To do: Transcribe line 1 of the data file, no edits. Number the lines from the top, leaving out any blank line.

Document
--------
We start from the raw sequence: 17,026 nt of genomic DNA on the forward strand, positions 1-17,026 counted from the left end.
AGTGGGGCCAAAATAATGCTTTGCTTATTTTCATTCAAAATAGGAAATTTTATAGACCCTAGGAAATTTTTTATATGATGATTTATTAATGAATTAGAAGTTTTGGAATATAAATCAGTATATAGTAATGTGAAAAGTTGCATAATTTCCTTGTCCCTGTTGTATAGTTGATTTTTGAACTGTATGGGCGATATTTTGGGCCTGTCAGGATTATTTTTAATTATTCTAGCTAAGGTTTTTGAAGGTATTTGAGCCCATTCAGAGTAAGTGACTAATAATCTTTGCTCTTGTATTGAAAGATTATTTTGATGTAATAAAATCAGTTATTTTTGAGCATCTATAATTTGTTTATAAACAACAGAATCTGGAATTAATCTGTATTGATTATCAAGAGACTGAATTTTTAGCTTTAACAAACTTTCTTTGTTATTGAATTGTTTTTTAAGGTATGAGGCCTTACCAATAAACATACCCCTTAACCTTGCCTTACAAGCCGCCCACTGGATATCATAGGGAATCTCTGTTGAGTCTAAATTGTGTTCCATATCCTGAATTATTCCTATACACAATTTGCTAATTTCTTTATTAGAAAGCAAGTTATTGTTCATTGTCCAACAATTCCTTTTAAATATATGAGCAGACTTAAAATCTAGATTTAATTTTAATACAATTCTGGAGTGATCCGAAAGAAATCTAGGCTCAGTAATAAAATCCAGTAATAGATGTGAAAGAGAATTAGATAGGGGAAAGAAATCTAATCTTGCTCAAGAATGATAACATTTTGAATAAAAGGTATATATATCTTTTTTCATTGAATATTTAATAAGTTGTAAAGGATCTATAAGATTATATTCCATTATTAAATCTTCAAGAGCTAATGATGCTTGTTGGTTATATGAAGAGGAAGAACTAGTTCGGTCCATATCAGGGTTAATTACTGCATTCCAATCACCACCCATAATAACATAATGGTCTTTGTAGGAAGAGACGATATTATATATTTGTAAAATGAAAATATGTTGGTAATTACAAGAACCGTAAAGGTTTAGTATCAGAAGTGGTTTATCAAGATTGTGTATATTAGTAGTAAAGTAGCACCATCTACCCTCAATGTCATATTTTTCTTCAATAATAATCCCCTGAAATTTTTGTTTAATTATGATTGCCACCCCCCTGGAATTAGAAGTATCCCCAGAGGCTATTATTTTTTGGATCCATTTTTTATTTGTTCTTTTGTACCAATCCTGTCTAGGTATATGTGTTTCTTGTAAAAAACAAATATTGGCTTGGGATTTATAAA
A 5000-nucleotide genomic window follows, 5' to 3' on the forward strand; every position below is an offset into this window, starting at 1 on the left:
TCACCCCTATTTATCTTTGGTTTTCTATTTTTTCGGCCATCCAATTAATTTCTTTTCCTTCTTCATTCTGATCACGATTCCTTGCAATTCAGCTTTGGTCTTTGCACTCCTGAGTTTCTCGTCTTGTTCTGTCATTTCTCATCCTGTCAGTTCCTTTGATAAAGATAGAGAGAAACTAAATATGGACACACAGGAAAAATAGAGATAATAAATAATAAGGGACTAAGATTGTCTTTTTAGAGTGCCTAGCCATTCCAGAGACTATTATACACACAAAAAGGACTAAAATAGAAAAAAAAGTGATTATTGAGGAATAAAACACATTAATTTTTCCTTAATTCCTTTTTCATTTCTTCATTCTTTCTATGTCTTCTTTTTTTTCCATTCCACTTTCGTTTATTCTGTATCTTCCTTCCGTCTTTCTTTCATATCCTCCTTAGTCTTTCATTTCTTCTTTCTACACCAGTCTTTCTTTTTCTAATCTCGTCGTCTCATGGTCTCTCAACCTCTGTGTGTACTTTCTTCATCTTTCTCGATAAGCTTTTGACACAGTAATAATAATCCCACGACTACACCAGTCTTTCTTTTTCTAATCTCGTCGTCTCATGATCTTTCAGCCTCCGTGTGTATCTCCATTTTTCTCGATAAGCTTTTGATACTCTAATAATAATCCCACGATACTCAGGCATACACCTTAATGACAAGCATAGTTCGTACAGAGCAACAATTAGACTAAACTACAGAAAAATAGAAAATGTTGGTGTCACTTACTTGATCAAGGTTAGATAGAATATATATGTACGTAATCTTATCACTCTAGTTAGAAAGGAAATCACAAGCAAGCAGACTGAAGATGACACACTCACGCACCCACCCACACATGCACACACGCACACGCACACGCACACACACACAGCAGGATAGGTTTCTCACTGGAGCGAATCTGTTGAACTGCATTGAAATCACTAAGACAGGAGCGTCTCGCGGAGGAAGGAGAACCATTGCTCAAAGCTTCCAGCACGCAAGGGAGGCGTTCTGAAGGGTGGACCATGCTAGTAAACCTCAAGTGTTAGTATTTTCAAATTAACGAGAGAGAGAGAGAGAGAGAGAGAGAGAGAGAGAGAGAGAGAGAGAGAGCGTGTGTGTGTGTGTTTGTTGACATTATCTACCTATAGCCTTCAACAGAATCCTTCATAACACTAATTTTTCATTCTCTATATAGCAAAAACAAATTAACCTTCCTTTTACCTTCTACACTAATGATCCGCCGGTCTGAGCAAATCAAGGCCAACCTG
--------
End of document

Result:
We start from the raw sequence: 17,026 nt of genomic DNA on the forward strand, positions 1-17,026 counted from the left end.